There’s a perception that Wall Street is trading real money while advertising is in the kids’ room using Monopoly cash. That it’s a whole different scale of dinero. Certainly – for now – Wall Street exchanges see more money and brokers peel off more and so on than players in digital advertising. Wall Street is bigger than ad tech. It also had a 97-year head start.

But it’s worth pausing a moment to ponder: Just how much bigger is Wall Street?

As we’ve said, the part of ad tech most analogous to those high-frequency traders we were jealously punking up top is, obviously, real-time bidding (known as RTB). Right now, this portion of the digital ad universe represents some $10 billion per year. How much of this booty goes to the middle-people, the traders and exchanges who sit between the advertiser (the buyer) and the publisher (the seller)? It varies and is not really clear. The “ad tech tax” is probably at least 40%, but let’s be very careful here and assume a mere 20% margin to the traders themselves.

So we’re at $10 billion x 20% = $2 billion profits to the traders for RTB advertising.

Okay. A recent estimate of the total commissions paid to Wall Street banks last year for stock market trades was about $10 billion. So RTB trading is only one-fifth the size of stock trading? Maybe. But the ultimate prize is much, much bigger. Total global media spending is approximately $450 billion. If any significant portion of that ends up on real-time bid exchanges – as seems all but inevitable – then you’re not doing too much fancy math to project that in a very few years ad tech brokers will be making more funny money than Wall Street brokers.

Yes, I said more. That’s the prize here, my friends. That’s why all the data scientists and enterprise data warehouse barons and salesforce automation women and electric gangsters are rushing – rushing – into the arms of advertising. It’s not because they thrive on understanding customers.

3. It’s less organized

Ad tech is harder to define than Wall Street. What is the product? What is the value? Many years of academic work has gone into constructing a theory of stock valuation. Impressions are also valued by the market, somehow, but ultimately advertisers try to bid for them based on those 100 data fields we mentioned above, and on their own estimates of what those fields say about the value of the person to their business . . . plus some estimate of how likely that impression is to make an impact on that person.

That’s a lot of guesstimation. There’s also the sad truth that actual prices paid are obscured by layers of middle-people – for example, your ad agency’s trading desk may not tell you what they paid for those impressions, but they’ll certainly tell you what they’re charging you for them. Often, you as an advertiser won’t even know where they ran.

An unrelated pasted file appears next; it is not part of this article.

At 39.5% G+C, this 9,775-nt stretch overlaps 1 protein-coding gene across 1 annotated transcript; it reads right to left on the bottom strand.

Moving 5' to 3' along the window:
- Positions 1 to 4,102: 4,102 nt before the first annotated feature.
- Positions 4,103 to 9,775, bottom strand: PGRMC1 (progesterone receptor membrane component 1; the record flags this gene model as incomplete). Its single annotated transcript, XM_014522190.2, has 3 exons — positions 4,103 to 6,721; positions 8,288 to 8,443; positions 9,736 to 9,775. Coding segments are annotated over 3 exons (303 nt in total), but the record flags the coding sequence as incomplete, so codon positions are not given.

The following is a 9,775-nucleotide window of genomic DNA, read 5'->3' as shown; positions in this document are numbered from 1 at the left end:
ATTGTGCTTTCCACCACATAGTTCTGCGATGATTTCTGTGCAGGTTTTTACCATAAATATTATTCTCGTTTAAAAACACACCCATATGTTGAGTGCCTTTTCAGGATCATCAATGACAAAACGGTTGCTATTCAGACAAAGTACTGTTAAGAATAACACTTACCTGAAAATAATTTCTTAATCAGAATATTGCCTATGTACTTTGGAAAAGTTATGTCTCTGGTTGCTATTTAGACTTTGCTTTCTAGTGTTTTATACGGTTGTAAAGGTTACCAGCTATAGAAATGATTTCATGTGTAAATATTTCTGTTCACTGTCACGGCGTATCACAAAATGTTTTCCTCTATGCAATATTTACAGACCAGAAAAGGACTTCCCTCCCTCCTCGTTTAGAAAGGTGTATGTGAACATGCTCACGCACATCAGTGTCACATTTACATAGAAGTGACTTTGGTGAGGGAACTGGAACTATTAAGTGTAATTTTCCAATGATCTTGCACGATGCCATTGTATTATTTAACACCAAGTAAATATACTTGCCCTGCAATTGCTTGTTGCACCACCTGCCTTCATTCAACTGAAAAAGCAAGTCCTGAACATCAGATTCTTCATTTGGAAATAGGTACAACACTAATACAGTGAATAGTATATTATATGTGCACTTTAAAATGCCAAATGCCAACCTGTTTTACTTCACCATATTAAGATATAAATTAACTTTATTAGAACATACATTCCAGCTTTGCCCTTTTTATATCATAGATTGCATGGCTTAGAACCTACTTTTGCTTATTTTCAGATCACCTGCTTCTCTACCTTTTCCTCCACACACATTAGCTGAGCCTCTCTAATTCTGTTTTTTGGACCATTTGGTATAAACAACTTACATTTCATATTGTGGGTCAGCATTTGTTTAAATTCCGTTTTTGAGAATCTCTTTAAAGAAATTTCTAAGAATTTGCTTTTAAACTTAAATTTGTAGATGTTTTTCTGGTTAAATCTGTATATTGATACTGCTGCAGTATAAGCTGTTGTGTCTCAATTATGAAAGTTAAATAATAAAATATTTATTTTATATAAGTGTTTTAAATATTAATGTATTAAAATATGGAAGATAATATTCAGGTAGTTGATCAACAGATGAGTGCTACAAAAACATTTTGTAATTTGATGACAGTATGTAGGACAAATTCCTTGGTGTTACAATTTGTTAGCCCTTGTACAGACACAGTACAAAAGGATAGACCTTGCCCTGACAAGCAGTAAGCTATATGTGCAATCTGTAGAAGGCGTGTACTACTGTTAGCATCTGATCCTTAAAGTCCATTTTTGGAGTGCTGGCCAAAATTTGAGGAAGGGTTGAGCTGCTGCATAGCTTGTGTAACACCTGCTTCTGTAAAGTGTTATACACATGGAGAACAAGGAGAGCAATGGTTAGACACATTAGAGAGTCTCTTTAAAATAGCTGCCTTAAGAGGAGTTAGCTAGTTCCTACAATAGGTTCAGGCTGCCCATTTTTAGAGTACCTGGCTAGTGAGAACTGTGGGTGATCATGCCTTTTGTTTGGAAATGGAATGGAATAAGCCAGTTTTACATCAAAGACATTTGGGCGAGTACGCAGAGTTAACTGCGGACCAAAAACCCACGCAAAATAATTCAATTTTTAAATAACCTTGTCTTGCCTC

And for all its faults, Wall Street has a fairly clear set of hard-nosed regulations, codes of conduct, conflict of interest policies, a federal regulatory overseer, and the public’s full-throated skepticism to keep it from drifting too far. Ad tech doesn’t have much at all. Regulations and standards are sketchy and poorly enforced. Whole formats (like video ads) and key issues (like viewability or brand safety) barely have standards at all. And as yet, there’s no real “currency” for online advertising akin to television’s GRP.

4. It’s (even) more criminal

Capitalists in any industry are like publicists to the stars: they deny their project has a raging problem until it’s so obvious they have to break down and admit, yes, there may be an issue with, um, dehydration. This year, the problem of fraud in display advertising was apparently to obvious even insiders had to admit there might be something – something minor, to be sure, and easily solved – but something going on.

Most recently, one beleaguered former ad tech high-flier, whose stock fell on widely-reported questions about impression quality, has come out strongly claiming its fraud level is very, very low. Others followed suit. It all reminds me of a comment made by good-hacker Michael Tiffany of White Ops, an expert in display ad impression fraud. Tiffany said comparisons to credit card fraud miss the obvious point – namely, that credit card fraud affects only about 0.07% of transactions. Meanwhile, fraudulent impressions on ad networks and exchanges could be as high as 30%.

In other words, here again, ad tech is worse than high finance.